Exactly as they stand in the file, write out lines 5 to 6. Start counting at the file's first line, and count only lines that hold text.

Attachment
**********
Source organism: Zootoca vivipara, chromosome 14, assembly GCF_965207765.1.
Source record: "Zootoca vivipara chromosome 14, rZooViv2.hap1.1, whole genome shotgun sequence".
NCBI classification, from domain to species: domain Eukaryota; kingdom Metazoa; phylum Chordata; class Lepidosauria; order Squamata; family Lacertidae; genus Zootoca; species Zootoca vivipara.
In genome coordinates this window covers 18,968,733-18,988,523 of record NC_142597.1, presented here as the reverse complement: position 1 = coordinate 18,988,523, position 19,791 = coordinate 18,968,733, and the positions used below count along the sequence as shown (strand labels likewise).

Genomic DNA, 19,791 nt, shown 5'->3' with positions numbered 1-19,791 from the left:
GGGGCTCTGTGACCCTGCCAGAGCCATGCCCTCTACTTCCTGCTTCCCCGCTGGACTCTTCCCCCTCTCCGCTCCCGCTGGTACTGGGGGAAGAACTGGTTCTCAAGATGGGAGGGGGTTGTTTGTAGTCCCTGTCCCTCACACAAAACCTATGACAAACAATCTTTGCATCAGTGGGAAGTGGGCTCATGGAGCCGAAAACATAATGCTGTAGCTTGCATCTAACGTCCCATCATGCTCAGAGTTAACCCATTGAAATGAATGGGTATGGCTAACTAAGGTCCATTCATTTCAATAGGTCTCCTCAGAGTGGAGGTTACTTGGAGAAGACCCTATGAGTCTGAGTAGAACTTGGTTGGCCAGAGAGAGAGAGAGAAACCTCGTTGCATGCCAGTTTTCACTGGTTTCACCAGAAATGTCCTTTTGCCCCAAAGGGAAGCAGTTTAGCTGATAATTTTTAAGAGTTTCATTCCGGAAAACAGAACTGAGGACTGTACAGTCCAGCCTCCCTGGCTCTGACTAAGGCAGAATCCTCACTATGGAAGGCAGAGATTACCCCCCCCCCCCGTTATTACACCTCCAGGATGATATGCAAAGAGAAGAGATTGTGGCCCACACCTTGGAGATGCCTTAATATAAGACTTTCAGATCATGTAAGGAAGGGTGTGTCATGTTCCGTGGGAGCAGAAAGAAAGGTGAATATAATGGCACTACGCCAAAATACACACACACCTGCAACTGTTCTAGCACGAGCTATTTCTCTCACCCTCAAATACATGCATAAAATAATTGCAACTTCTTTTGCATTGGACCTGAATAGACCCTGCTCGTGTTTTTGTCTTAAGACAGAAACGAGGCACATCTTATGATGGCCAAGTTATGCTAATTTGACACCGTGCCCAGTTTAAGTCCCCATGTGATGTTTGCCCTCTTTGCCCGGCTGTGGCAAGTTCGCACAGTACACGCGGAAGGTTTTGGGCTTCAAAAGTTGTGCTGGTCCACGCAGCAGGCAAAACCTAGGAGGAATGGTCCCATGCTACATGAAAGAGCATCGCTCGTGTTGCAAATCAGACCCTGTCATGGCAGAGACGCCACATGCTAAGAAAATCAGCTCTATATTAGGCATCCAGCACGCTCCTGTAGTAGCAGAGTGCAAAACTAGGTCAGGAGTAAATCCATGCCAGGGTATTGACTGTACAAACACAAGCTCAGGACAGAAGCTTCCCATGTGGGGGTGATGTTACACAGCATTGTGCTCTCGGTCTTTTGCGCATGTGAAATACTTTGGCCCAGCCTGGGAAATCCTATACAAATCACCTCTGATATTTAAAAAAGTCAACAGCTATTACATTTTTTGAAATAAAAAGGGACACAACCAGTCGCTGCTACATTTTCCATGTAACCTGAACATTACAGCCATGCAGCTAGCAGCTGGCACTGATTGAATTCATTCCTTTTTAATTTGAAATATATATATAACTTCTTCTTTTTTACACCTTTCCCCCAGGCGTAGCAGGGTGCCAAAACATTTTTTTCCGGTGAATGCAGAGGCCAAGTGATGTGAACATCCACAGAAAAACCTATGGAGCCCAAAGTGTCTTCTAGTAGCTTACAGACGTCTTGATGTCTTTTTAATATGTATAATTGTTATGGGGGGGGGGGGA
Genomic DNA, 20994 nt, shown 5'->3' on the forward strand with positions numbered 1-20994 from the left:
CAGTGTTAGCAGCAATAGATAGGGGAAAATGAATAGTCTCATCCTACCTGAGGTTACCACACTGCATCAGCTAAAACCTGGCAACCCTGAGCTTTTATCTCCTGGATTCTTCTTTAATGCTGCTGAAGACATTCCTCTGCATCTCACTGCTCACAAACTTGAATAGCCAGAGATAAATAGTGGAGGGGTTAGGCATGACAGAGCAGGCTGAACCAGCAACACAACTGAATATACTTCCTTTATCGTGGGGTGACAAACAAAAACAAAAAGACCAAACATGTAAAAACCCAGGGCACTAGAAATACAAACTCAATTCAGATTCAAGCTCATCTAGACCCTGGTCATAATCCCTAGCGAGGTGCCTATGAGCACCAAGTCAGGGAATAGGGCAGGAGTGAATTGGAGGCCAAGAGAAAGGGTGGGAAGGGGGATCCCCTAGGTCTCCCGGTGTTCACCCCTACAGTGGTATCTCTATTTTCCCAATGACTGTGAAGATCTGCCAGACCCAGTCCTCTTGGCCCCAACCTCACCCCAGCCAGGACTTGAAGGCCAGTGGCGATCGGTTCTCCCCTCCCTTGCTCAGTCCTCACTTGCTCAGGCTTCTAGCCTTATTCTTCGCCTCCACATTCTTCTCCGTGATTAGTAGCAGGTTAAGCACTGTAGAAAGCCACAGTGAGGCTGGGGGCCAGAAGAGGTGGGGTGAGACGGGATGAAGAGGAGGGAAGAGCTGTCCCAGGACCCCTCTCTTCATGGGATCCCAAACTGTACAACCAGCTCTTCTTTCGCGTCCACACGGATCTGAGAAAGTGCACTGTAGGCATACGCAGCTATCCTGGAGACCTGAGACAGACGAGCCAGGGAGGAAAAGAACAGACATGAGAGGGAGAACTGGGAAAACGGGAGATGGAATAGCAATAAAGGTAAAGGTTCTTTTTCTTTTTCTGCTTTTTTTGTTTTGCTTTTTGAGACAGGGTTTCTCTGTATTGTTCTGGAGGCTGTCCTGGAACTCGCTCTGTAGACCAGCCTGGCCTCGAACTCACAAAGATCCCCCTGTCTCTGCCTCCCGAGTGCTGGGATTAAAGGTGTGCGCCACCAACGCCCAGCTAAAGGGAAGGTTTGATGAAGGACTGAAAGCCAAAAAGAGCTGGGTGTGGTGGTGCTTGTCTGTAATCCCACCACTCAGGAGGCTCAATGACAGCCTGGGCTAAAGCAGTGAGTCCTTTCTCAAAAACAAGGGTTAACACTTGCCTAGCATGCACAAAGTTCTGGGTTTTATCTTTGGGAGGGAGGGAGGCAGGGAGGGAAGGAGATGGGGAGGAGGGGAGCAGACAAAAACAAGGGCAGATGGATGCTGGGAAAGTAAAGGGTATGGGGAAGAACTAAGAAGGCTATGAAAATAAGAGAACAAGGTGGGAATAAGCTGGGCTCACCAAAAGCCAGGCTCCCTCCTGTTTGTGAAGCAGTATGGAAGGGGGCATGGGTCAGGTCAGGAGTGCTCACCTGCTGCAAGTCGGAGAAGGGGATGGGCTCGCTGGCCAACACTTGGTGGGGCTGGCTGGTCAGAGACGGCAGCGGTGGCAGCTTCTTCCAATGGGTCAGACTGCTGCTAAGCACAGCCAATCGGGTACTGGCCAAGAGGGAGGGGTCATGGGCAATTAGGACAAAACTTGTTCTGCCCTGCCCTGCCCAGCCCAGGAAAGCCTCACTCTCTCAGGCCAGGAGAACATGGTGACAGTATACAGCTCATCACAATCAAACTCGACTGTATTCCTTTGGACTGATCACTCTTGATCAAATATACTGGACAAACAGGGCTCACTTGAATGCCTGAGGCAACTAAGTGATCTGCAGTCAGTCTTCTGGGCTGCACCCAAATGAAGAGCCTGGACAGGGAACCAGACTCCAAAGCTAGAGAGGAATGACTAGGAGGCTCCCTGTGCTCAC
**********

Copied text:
Genomic DNA, 19,791 nt, shown 5'->3' with positions numbered 1-19,791 from the left:
GGGGCTCTGTGACCCTGCCAGAGCCATGCCCTCTACTTCCTGCTTCCCCGCTGGACTCTTCCCCCTCTCCGCTCCCGCTGGTACTGGGGGAAGAACTGGTTCTCAAGATGGGAGGGGGTTGTTTGTAGTCCCTGTCCCTCACACAAAACCTATGACAAACAATCTTTGCATCAGTGGGAAGTGGGCTCATGGAGCCGAAAACATAATGCTGTAGCTTGCATCTAACGTCCCATCATGCTCAGAGTTAACCCATTGAAATGAATGGGTATGGCTAACTAAGGTCCATTCATTTCAATAGGTCTCCTCAGAGTGGAGGTTACTTGGAGAAGACCCTATGAGTCTGAGTAGAACTTGGTTGGCCAGAGAGAGAGAGAGAAACCTCGTTGCATGCCAGTTTTCACTGGTTTCACCAGAAATGTCCTTTTGCCCCAAAGGGAAGCAGTTTAGCTGATAATTTTTAAGAGTTTCATTCCGGAAAACAGAACTGAGGACTGTACAGTCCAGCCTCCCTGGCTCTGACTAAGGCAGAATCCTCACTATGGAAGGCAGAGATTACCCCCCCCCCCCGTTATTACACCTCCAGGATGATATGCAAAGAGAAGAGATTGTGGCCCACACCTTGGAGATGCCTTAATATAAGACTTTCAGATCATGTAAGGAAGGGTGTGTCATGTTCCGTGGGAGCAGAAAGAAAGGTGAATATAATGGCACTACGCCAAAATACACACACACCTGCAACTGTTCTAGCACGAGCTATTTCTCTCACCCTCAAATACATGCATAAAATAATTGCAACTTCTTTTGCATTGGACCTGAATAGACCCTGCTCGTGTTTTTGTCTTAAGACAGAAACGAGGCACATCTTATGATGGCCAAGTTATGCTAATTTGACACCGTGCCCAGTTTAAGTCCCCATGTGATGTTTGCCCTCTTTGCCCGGCTGTGGCAAGTTCGCACAGTACACGCGGAAGGTTTTGGGCTTCAAAAGTTGTGCTGGTCCACGCAGCAGGCAAAACCTAGGAGGAATGGTCCCATGCTACATGAAAGAGCATCGCTCGTGTTGCAAATCAGACCCTGTCATGGCAGAGACGCCACATGCTAAGAAAATCAGCTCTATATTAGGCATCCAGCACGCTCCTGTAGTAGCAGAGTGCAAAACTAGGTCAGGAGTAAATCCATGCCAGGGTATTGACTGTACAAACACAAGCTCAGGACAGAAGCTTCCCATGTGGGGGTGATGTTACACAGCATTGTGCTCTCGGTCTTTTGCGCATGTGAAATACTTTGGCCCAGCCTGGGAAATCCTATACAAATCACCTCTGATATTTAAAAAAGTCAACAGCTATTACATTTTTTGAAATAAAAAGGGACACAACCAGTCGCTGCTACATTTTCCATGTAACCTGAACATTACAGCCATGCAGCTAGCAGCTGGCACTGATTGAATTCATTCCTTTTTAATTTGAAATATATATATAACTTCTTCTTTTTTACACCTTTCCCCCAGGCGTAGCAGGGTGCCAAAACATTTTTTTCCGGTGAATGCAGAGGCCAAGTGATGTGAACATCCACAGAAAAACCTATGGAGCCCAAAGTGTCTTCTAGTAGCTTACAGACGTCTTGATGTCTTTTTAATATGTATAATTGTTATGGGGGGGGGGGGA